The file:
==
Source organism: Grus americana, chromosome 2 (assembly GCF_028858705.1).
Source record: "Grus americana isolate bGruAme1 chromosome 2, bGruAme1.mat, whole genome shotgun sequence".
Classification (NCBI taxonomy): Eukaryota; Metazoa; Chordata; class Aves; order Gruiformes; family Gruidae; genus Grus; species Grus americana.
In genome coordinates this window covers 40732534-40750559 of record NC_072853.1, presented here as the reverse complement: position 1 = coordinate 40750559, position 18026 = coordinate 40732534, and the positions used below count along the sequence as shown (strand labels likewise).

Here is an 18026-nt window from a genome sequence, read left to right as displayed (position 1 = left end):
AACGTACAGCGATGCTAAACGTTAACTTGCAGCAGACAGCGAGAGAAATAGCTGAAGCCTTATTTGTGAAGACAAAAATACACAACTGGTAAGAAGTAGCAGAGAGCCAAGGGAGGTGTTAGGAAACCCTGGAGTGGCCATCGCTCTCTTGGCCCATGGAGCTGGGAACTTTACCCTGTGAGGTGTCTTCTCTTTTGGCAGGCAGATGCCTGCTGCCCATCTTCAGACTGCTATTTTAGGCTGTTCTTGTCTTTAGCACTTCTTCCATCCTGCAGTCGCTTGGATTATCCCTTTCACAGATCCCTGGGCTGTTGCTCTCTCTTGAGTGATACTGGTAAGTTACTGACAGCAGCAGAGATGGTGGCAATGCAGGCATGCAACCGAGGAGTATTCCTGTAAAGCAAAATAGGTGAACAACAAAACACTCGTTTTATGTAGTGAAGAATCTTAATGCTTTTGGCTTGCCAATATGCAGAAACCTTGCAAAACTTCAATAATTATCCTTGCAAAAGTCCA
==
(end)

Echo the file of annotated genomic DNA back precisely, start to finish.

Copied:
Source organism: Grus americana, chromosome 2 (assembly GCF_028858705.1).
Source record: "Grus americana isolate bGruAme1 chromosome 2, bGruAme1.mat, whole genome shotgun sequence".
Classification (NCBI taxonomy): Eukaryota; Metazoa; Chordata; class Aves; order Gruiformes; family Gruidae; genus Grus; species Grus americana.
In genome coordinates this window covers 40732534-40750559 of record NC_072853.1, presented here as the reverse complement: position 1 = coordinate 40750559, position 18026 = coordinate 40732534, and the positions used below count along the sequence as shown (strand labels likewise).

Here is an 18026-nt window from a genome sequence, read left to right as displayed (position 1 = left end):
AACGTACAGCGATGCTAAACGTTAACTTGCAGCAGACAGCGAGAGAAATAGCTGAAGCCTTATTTGTGAAGACAAAAATACACAACTGGTAAGAAGTAGCAGAGAGCCAAGGGAGGTGTTAGGAAACCCTGGAGTGGCCATCGCTCTCTTGGCCCATGGAGCTGGGAACTTTACCCTGTGAGGTGTCTTCTCTTTTGGCAGGCAGATGCCTGCTGCCCATCTTCAGACTGCTATTTTAGGCTGTTCTTGTCTTTAGCACTTCTTCCATCCTGCAGTCGCTTGGATTATCCCTTTCACAGATCCCTGGGCTGTTGCTCTCTCTTGAGTGATACTGGTAAGTTACTGACAGCAGCAGAGATGGTGGCAATGCAGGCATGCAACCGAGGAGTATTCCTGTAAAGCAAAATAGGTGAACAACAAAACACTCGTTTTATGTAGTGAAGAATCTTAATGCTTTTGGCTTGCCAATATGCAGAAACCTTGCAAAACTTCAATAATTATCCTTGCAAAAGTCCA